In 2009, Buchholz published a comparison chart of website governance models for large organizations. His framework considered three models of governance -- Centralized, Decentralized and Federated -- across 13 areas: governance, strategy, gatekeeping, domain, hosting, content management, content approvals, IT support, design, standards and practices, branding, customer service experience, training, and tools. Clearly, Buchholz combines work functional areas (e.g., strategy, hosting, branding) with work process areas (e.g., content approvals, standards and practices).
Also in 2009, Harrison proposed the “5 R’s” for website governance: Roles, Responsibilities, Relationships, Rules and Review. Roles include who must be in the governance structure; Responsibilities delineate who does what; Relationships determine when roles interact; Rules are the policies and procedures for web management; and Review is evaluating performance. Here again we see the mix of functional areas with work process areas.
Listen to the People Doing the Work (the Function)
I considered these various definitions of website governance, and models for governance that follow from those definitions, as I was writing the Wikipedia article for “Website governance” (moved from my user page to its current Wikipedia page on February 15, 2010). It has since been modified through the Wikipedia review process:
Website governance may be defined as an organization's structure of staff (each with well-defined roles, responsibilities, and authorities); technical systems; and the policies, procedures, and relationships such staff have in place to maintain and manage a website.
Some will notice similarities to the six components from Davenport’s information ecology model. This is intentional, as his model revolutionized how we think of managing information in an organizational environment, because it looked at the totality of that environment.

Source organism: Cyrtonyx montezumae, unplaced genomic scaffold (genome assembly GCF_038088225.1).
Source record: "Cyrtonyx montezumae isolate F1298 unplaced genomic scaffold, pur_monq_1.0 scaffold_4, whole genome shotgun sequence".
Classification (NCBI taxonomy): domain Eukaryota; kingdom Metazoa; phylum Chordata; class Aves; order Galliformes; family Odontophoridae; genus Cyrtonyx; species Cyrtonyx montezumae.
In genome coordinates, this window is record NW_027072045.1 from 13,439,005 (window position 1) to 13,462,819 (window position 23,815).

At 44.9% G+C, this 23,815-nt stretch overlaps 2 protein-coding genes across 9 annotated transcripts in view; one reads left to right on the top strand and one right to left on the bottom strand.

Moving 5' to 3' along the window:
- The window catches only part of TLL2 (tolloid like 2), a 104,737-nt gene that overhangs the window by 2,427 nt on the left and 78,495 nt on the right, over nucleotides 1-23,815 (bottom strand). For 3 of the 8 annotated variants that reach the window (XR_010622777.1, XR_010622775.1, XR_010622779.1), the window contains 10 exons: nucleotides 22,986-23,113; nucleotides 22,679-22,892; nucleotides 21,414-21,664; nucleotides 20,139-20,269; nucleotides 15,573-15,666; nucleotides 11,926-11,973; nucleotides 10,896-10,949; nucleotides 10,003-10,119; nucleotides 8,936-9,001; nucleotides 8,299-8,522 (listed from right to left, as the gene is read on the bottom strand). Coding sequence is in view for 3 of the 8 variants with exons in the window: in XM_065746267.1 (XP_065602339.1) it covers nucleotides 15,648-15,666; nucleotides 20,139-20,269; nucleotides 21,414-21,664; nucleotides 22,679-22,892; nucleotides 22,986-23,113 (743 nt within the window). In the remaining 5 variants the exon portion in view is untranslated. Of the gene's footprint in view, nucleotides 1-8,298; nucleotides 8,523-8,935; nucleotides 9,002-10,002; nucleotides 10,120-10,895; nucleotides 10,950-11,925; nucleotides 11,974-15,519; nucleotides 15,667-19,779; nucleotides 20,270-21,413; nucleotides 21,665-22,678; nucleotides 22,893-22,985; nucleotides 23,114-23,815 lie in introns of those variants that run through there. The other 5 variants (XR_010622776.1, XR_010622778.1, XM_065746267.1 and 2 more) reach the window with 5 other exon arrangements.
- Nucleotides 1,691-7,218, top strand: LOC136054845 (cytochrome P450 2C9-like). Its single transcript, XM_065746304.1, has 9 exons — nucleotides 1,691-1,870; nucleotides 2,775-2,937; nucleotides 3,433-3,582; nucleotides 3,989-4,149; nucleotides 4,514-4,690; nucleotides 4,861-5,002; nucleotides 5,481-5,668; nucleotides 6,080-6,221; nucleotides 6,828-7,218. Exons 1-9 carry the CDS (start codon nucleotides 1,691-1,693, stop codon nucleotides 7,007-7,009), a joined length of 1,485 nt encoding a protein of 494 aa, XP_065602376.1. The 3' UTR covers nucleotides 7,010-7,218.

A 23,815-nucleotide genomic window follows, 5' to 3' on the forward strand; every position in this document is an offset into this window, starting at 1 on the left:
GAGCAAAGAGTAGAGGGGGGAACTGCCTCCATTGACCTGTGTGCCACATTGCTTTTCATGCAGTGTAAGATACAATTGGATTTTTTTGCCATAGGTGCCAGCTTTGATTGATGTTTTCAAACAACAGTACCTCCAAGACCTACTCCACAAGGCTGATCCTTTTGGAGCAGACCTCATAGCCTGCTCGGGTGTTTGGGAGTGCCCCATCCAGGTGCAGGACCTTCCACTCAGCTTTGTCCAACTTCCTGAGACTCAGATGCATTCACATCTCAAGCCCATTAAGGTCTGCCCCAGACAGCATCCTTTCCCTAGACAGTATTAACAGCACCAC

After I created the Wikipedia article for website governance, I began to develop a new model, and I chose to focus on functional areas for website governance because functional areas reflect the reality of producing a product, much as a business would have to do. Functional areas within the domain of website governance were determined by combining findings from the federal classification and job grading system, Damarin’s findings for website production work, and my own pilot study.
The online survey was administered through Zoomerang. Survey questions were created to elicit responses about how an organization manages its presence on the Web through various areas of responsibility, based on broad categories I researched through job description searches, the federal job classification system and the work of Damarin, who divided website work roles into six categories: design, information architecture, content production, site building, programming and coordination. The survey was announced through several Web management groups on LinkedIn. There were 171 visits to the survey, 16 partially completed surveys, and 50 completed surveys.
Based on my research findings, I determined 16 functional areas for the Web:
- Business (budgeting, customer service, business development, outsourcing)
- Strategy (governance, integrating and aligning online and offline strategies)
- Systems Administration (hosting, security)
- Software Administration
- Marketing & Communications
- Public Affairs / Relations
- Social Media (business focused)
- Social Staff (staff focused; i.e., governance of staff in online world)
- Content (workflows, style, text/multimedia, translation, archiving)
- Graphic Design
- User Experience (analysis/design)
- Information/Data Architecture
- Legal (privacy, copyright, accessibility, digital rights management [DRM])
These are the fundamental functional areas that might be needed to make a website work, whatever the size or type of organization or website.
This list also provides a springboard for other questions, such as: Can there be a universal definition and model for website governance? Or will any definition be dependent on enterprise circumstances, such as staff, resources and mission? Ultimately, a Web manager will need to answer the question: “What is the appropriate website governance model for me and my organization?”
In my next article, I will present my new website governance model and introduce six concepts for the future of website governance.
Editor's Note: You may also be interested in reading:
- Governing a Taxonomy in an Enterprise CMS
- 10 Planning and Governance Keys to SharePoint Success #spc11
- A Fascinating Discussion of Governance and Risk Issues